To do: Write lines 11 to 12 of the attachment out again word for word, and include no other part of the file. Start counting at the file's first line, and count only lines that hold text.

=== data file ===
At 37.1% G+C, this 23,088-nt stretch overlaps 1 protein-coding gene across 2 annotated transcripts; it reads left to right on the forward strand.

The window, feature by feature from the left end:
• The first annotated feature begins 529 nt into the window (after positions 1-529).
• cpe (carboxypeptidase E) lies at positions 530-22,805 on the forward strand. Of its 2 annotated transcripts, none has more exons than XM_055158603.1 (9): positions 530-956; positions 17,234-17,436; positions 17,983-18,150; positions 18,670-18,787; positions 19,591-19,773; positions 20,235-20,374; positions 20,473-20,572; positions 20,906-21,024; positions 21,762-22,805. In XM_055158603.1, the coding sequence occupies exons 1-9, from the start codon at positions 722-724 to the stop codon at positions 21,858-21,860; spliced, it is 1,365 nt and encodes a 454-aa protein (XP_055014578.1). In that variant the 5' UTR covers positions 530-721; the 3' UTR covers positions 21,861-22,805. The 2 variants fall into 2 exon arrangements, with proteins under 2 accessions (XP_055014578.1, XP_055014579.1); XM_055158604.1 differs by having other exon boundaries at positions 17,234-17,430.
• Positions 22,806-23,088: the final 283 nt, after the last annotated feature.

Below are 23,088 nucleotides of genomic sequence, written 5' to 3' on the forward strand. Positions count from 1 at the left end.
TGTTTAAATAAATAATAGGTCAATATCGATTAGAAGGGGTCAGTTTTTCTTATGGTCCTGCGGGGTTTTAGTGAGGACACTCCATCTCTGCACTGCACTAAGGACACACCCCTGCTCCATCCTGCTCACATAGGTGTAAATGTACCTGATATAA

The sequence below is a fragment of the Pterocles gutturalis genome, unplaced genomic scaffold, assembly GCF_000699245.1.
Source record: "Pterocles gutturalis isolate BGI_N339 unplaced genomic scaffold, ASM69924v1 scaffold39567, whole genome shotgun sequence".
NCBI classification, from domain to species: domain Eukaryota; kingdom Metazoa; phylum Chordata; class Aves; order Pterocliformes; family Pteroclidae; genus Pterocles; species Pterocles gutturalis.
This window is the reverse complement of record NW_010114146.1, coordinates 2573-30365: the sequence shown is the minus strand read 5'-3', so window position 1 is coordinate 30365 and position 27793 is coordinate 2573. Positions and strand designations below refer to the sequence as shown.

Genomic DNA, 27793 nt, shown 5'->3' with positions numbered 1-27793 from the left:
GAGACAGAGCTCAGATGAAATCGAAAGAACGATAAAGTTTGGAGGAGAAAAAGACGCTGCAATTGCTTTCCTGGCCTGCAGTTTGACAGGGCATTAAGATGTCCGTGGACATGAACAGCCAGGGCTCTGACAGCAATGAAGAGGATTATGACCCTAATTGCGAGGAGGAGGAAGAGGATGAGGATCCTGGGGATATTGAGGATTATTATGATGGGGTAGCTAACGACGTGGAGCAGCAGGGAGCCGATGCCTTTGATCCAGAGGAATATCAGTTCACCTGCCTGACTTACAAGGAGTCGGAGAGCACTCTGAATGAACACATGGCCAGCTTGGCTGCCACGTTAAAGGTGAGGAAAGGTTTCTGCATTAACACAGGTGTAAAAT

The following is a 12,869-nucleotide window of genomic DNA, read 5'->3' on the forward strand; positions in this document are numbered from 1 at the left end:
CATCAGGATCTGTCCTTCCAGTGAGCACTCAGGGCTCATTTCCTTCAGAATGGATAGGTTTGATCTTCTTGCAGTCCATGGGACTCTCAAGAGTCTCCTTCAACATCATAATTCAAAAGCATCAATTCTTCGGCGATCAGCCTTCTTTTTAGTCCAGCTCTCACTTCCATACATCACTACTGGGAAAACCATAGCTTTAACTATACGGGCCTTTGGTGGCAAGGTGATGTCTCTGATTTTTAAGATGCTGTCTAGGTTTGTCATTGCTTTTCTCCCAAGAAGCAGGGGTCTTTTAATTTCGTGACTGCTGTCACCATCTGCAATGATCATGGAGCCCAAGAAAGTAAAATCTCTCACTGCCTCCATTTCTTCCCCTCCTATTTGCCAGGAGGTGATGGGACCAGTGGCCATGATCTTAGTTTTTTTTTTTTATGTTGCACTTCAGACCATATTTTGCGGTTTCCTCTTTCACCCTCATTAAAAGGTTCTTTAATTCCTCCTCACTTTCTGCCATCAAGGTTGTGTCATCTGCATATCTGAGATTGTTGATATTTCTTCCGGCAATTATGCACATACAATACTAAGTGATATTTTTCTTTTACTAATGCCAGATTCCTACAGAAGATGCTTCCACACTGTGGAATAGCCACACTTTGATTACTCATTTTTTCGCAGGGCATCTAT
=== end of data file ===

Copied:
This window is the reverse complement of record NW_010114146.1, coordinates 2573-30365: the sequence shown is the minus strand read 5'-3', so window position 1 is coordinate 30365 and position 27793 is coordinate 2573. Positions and strand designations below refer to the sequence as shown.

Genomic DNA, 27793 nt, shown 5'->3' with positions numbered 1-27793 from the left: